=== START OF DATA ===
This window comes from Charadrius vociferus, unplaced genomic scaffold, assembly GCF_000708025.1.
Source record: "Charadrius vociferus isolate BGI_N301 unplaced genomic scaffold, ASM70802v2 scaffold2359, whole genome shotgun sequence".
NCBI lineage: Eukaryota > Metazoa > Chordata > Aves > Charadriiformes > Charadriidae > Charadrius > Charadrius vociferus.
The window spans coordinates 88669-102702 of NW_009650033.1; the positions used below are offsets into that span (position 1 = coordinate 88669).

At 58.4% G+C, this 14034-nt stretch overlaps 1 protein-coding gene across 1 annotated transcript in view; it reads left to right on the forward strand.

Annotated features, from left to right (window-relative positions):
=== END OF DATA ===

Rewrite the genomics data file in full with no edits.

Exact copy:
This window comes from Charadrius vociferus, unplaced genomic scaffold, assembly GCF_000708025.1.
Source record: "Charadrius vociferus isolate BGI_N301 unplaced genomic scaffold, ASM70802v2 scaffold2359, whole genome shotgun sequence".
NCBI lineage: Eukaryota > Metazoa > Chordata > Aves > Charadriiformes > Charadriidae > Charadrius > Charadrius vociferus.
The window spans coordinates 88669-102702 of NW_009650033.1; the positions used below are offsets into that span (position 1 = coordinate 88669).

At 58.4% G+C, this 14034-nt stretch overlaps 1 protein-coding gene across 1 annotated transcript in view; it reads left to right on the forward strand.

Annotated features, from left to right (window-relative positions):